Pharmacologically induced weight loss is associated with distinct gut microbiome changes in obese rats.
Raineri S., Sherriff JA., Thompson KSJ., Jones H., Pfluger PT., Ilott NE., Mellor J.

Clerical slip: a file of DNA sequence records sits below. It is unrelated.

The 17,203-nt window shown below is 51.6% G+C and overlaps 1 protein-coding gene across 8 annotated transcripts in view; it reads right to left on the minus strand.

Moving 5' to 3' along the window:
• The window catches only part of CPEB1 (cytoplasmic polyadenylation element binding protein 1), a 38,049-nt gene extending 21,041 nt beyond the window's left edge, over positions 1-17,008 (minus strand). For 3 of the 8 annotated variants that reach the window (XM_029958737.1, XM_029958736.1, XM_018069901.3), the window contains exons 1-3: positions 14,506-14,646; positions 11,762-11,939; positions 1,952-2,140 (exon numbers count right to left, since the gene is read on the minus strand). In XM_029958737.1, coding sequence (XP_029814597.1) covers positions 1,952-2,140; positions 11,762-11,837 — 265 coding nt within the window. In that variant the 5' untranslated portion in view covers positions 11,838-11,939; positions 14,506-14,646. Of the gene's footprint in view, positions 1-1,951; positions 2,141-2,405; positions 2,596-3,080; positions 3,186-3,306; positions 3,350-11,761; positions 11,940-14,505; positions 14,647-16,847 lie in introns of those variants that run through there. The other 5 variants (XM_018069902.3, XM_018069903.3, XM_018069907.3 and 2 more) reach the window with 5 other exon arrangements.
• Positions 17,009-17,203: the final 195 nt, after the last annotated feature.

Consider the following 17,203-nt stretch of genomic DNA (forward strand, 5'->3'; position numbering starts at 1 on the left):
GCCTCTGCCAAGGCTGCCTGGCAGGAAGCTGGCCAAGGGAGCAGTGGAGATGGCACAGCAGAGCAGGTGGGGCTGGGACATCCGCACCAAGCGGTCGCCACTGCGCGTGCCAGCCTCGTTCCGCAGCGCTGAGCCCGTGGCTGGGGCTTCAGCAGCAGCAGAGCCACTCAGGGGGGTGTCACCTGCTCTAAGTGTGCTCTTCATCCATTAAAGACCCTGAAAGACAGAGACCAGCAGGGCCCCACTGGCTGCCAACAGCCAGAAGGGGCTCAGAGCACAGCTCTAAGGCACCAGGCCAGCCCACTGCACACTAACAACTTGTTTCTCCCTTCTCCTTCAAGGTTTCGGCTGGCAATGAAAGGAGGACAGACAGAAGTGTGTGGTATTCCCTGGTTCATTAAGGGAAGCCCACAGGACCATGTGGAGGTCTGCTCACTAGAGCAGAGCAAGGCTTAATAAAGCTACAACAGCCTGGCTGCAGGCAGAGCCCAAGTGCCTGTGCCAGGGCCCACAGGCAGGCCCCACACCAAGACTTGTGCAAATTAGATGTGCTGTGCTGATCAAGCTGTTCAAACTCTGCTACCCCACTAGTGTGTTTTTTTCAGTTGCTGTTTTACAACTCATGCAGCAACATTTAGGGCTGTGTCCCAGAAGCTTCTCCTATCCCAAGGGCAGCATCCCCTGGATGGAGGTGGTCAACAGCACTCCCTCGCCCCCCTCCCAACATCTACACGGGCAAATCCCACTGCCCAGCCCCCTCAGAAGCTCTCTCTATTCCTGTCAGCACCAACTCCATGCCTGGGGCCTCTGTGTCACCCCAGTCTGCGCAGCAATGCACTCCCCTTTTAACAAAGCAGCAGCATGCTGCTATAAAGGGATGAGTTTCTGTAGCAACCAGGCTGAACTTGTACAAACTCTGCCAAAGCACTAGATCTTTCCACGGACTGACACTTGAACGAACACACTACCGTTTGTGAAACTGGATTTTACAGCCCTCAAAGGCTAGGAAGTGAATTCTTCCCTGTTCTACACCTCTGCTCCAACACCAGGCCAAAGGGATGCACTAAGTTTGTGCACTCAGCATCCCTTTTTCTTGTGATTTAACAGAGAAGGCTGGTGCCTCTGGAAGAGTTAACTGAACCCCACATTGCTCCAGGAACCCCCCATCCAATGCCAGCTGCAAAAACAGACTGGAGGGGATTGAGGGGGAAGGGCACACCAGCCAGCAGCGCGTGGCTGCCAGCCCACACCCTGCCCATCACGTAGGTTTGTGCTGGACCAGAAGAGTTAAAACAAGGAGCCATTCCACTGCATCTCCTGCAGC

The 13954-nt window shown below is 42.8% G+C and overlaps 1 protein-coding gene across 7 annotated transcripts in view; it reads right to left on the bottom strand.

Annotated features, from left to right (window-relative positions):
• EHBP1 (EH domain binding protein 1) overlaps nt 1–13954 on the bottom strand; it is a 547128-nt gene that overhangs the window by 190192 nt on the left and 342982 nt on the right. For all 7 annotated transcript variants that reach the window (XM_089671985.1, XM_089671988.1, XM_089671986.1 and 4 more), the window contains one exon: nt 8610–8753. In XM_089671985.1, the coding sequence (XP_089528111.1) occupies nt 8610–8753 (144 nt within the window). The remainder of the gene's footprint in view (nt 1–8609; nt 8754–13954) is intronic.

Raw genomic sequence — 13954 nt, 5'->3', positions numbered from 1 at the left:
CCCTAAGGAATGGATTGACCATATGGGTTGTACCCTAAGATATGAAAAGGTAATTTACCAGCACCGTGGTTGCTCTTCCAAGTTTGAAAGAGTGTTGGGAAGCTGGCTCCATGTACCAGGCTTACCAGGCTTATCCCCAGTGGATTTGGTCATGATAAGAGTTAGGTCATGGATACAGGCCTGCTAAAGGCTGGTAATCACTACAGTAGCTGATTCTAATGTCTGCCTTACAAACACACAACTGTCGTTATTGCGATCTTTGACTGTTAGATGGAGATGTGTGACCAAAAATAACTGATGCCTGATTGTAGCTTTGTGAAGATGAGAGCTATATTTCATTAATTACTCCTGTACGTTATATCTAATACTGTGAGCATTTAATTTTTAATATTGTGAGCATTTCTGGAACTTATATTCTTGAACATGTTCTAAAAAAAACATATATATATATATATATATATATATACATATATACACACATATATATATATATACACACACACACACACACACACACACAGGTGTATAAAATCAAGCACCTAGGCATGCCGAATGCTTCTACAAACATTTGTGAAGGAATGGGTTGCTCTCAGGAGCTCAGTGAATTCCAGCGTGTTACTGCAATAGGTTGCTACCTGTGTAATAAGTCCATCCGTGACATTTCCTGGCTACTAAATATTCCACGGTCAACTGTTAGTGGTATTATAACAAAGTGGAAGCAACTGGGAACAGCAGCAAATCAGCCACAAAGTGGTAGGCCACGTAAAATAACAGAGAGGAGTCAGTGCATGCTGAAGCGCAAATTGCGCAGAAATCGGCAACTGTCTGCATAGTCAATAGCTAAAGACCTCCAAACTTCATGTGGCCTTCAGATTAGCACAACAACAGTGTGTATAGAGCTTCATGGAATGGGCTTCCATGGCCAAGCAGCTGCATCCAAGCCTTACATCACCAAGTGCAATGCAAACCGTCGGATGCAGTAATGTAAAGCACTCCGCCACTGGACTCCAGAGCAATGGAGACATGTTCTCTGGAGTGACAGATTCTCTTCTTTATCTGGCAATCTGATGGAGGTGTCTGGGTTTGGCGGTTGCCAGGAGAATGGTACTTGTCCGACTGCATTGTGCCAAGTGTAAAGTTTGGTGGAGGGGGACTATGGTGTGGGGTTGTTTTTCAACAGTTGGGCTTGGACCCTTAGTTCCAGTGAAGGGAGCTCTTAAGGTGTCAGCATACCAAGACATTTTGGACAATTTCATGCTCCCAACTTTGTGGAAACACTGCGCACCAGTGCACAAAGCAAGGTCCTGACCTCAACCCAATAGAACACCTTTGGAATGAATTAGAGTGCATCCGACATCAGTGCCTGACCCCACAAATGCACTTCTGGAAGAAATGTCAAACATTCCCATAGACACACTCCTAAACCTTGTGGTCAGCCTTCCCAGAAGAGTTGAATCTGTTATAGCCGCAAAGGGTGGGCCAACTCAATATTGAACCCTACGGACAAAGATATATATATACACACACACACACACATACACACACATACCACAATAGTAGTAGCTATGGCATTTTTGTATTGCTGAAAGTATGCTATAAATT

BACKGROUND: Obesity, metabolic disease and some psychiatric conditions are associated with changes to relative abundance of bacterial species and specific genes in the faecal microbiome. Little is known about the impact of pharmacologically induced weight loss on distinct microbiome species and their respective gene programs in obese individuals. METHODOLOGY: Using shotgun metagenomics, the composition of the microbiome was obtained for two cohorts of obese female Wistar rats (n = 10-12, total of 82) maintained on a high fat diet before and after a 42-day treatment with a panel of four investigatory or approved anti-obesity drugs (tacrolimus/FK506, bupropion, naltrexone and sibutramine), alone or in combination. RESULTS: Only sibutramine treatment induced consistent weight loss and improved glycaemic control in the obese rats. Weight loss was associated with reduced food intake and changes to the faecal microbiome in multiple microbial taxa, genes, and pathways. These include increased β-diversity, increased relative abundance of multiple Bacteroides species, increased Bacteroides/Firmicutes ratio and changes to abundance of genes and species associated with obesity-induced inflammation, particularly those encoding components of the flagellum and its assembly. CONCLUSIONS: Sibutramine-induced weight loss in obese rats is associated with improved metabolic health, and changes to the faecal microbiome consistent with a reduction in obesity-induced bacterially-driven inflammation.